Japan to Lift Ban on Domestic Stablecoin Distribution in 2023
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Japan to Lift Ban on Domestic Stablecoin Distribution in 2023

In its latest move to becoming more crypto-friendly, the Japanese FSA announced it would ease stablecoin restrictions in 2023.
Neither the author, Tim Fries, nor this website, The Tokenist, provide financial advice. Please consult our website policy prior to making financial decisions.

A report from Monday, December 26th, indicates that the Japanese financial authority is planning to lift the ban on the domestic distribution of foreign-issued stablecoins in 2023. Currently, no exchanges registered in the country offer trading in stablecoins like USDC or USDT.

Japan to Allow the Distribution of Dollar-Pegged Stablecoins

According to a recent report, the Financial Services Agency (FSA) of Japan is planning to lift the ban on the distribution of foreign-issued stablecoins linked to “legal currencies such as the US dollar”. However, there are still doubts surrounding the effectiveness of recording transaction information and the Japanese watchdog believes that tighter anti-money laundering measures will be required after the lifting of the ban.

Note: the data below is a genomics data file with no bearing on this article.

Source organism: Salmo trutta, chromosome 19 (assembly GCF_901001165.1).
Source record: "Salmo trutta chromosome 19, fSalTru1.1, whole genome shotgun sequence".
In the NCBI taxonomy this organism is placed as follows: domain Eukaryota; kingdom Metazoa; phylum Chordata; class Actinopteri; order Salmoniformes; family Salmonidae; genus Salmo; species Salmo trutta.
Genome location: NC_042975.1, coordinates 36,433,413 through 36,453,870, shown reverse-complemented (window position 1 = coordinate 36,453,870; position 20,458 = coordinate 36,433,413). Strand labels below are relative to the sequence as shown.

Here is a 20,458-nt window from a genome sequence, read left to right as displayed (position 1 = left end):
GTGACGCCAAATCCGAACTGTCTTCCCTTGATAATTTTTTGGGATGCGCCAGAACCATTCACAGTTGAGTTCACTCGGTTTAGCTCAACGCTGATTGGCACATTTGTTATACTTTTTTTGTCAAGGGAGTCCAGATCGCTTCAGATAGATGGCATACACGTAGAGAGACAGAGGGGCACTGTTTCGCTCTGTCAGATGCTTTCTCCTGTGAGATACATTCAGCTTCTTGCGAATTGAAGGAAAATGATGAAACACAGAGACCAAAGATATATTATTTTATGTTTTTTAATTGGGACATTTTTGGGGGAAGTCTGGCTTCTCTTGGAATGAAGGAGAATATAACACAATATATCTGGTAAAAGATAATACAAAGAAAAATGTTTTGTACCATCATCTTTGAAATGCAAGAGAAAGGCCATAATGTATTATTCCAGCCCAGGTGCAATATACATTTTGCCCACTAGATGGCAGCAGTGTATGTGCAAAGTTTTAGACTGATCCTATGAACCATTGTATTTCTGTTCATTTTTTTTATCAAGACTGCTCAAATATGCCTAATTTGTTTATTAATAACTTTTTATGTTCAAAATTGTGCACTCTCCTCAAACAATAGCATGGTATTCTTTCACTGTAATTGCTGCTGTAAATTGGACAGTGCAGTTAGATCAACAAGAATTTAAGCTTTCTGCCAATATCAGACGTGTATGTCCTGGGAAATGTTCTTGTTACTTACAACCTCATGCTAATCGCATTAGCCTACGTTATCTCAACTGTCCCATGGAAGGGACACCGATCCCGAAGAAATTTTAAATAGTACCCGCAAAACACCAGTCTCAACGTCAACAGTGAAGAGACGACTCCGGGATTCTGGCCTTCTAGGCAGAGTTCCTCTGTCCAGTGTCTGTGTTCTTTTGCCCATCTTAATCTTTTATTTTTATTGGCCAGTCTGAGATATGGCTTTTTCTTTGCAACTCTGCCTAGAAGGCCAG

In June 2022, the Japanese parliament voted on a bill meant to further regulate stablecoins. The law, prompted in large part by the shocking collapse of LUNA, limited the issuing of stablecoins to banks, fund transfer service providers, and trust companies. Some of the restrictions imposed this summer are expected to be eased or lifted in 2023.

Additionally, despite the wariness caused by the fall of Terraform Labs, Japan has been looking to stimulate the cryptocurrency sector throughout the year. In August, FSA proposed tax breaks both for digital assets and individual stock investors. Furthermore, it was reported in October that the country was looking to relax its cryptocurrency listing process in the coming months. 

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Stablecoin Scrutiny in the Aftermath of the LUNA Collapse

Japan wasn’t the only country to try and tighten its stablecoin regulation in 2022. Already in May, the government of the United Kingdom announced that it would speed up its effort to bring stablecoins under its regulatory framework as a part of its wide-reaching plans to regulate crypto activities.

In July, the European Central Bank published a report in which it highlighted the many risks associated both with stablecoins and cryptocurrencies in a broader sense. Late this summer, Singapore joined the countries looking to impose new restrictions on retail digital asset traders wishing to engage with stablecoins.

In September 2022, the United States House of Representatives introduced a bill aimed at prohibiting algorithmic stablecoins for a period of at least two years. Despite the numerous efforts to regulate this type of digital asset, the Financial Stability Board (FSB), an international body that monitors the global financial system, recently stated that no stablecoin meets its performance, resilience, and security recommendations.

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Do you think 2023 will also see the easing of stablecoin regulations in other countries? Let us know in the comments below.